July 8, 2017
by Mary Lee Brock
Creighton University's Werner Institute
click here for photo and information about the writer

Saturday of the Thirteenth Week in Ordinary Time
Lectionary: 382

Hosea 14:2-10
Psalm 51:3-4, 8-9, 12-13, 14 and 17
Matthew 10:16-23
Praying Ordinary Time

Weekly Guide for Daily Prayer

Summer - in this part of the world - is the time for reunions.  Extended families gather from near and far to get reacquainted and to celebrate their shared heritage.  Groups of friends select a destination vacation to spend quality time together.  And summer is also the season of class reunions.  People who graduated at the same time come back to connect with friends and learn what has been happening in the lives of classmates.  This summer I enjoyed my 40th high school reunion in my hometown in South Dakota.  It is so fascinating to see where people are in their lives.  Who has stayed close to home, who has traveled far, how people have contributed to society, who seems completely transformed and who seems just like they did in high school.  I enjoyed getting reacquainted with my classmates.  And I also felt sad about letting some wonderful friendships slip out of my life over the years.

As I read today’s gospel from Matthew, my class reunion experience helps me appreciate the teaching of Jesus.  The old wineskins of life feel comfortable but we cannot fit the new into the old.  If I would have limited myself to the world view and abilities and experiences when I was a high schooler I can’t imagine my life today.  This journey mirrors the journey of my faith development.  Over the years I have grown in my friendship with Jesus.  I have been able to take risks because of my faith.  Times of devastation have eventually moved to solace and growth through God’s love.  My commitment to community is grounded in my faith.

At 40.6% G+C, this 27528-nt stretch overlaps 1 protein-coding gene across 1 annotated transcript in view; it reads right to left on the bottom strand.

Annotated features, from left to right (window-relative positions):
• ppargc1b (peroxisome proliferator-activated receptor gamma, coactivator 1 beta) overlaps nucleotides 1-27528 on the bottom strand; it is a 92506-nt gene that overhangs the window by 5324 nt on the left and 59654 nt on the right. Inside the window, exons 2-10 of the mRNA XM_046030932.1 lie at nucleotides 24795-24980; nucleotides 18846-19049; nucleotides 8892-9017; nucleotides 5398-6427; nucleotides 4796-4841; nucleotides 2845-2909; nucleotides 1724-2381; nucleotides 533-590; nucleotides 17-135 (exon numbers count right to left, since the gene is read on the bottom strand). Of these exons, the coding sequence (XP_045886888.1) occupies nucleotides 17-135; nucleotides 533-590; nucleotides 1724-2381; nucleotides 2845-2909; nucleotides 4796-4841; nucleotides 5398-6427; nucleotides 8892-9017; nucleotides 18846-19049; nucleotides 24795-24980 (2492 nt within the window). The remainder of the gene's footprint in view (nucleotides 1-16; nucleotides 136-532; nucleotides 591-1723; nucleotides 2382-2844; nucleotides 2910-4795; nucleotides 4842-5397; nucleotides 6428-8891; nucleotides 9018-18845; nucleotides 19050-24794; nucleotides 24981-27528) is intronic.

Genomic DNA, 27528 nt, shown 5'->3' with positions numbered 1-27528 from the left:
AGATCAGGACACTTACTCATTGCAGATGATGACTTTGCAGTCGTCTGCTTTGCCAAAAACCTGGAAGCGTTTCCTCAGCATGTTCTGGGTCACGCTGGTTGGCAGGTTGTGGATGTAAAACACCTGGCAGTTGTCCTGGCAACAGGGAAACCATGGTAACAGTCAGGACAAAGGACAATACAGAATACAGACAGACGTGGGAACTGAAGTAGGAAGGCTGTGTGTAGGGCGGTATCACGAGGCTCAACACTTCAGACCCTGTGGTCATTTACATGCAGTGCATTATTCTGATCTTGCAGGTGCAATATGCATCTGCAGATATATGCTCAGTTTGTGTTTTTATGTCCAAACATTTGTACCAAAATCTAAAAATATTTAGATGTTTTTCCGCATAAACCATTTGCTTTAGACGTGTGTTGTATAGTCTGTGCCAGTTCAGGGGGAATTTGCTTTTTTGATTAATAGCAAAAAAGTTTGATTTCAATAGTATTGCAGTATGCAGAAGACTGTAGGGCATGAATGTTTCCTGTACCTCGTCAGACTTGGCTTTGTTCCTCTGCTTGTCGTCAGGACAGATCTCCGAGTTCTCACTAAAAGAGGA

The reading today from Genesis about Isaac, Esau, Rebekah and Jacob leaves me a bit overwhelmed.  Yet as the reunion experience is still so fresh for me I thought about how reunions can bring out the worst in us.  At times we have all been tempted to portray ourselves as someone we are not just as Jacob assumes another identity.  We can create the impression that we have more career success, more money, more friends, more world travel experiences, more happiness, etc.  This temptation never leaves me with a feeling of satisfaction.   And as I grow in my confidence of God’s love I know that we all share experiences of joy and humiliation, of bravery and fear, of contentment and longing.  I pray for the grace to appreciate God’s gifts and the ability to grow through heartache.

And while I cannot say everything I learned in life I learned in high school, I can thank God for the gift of my classmates in my formation of my life.

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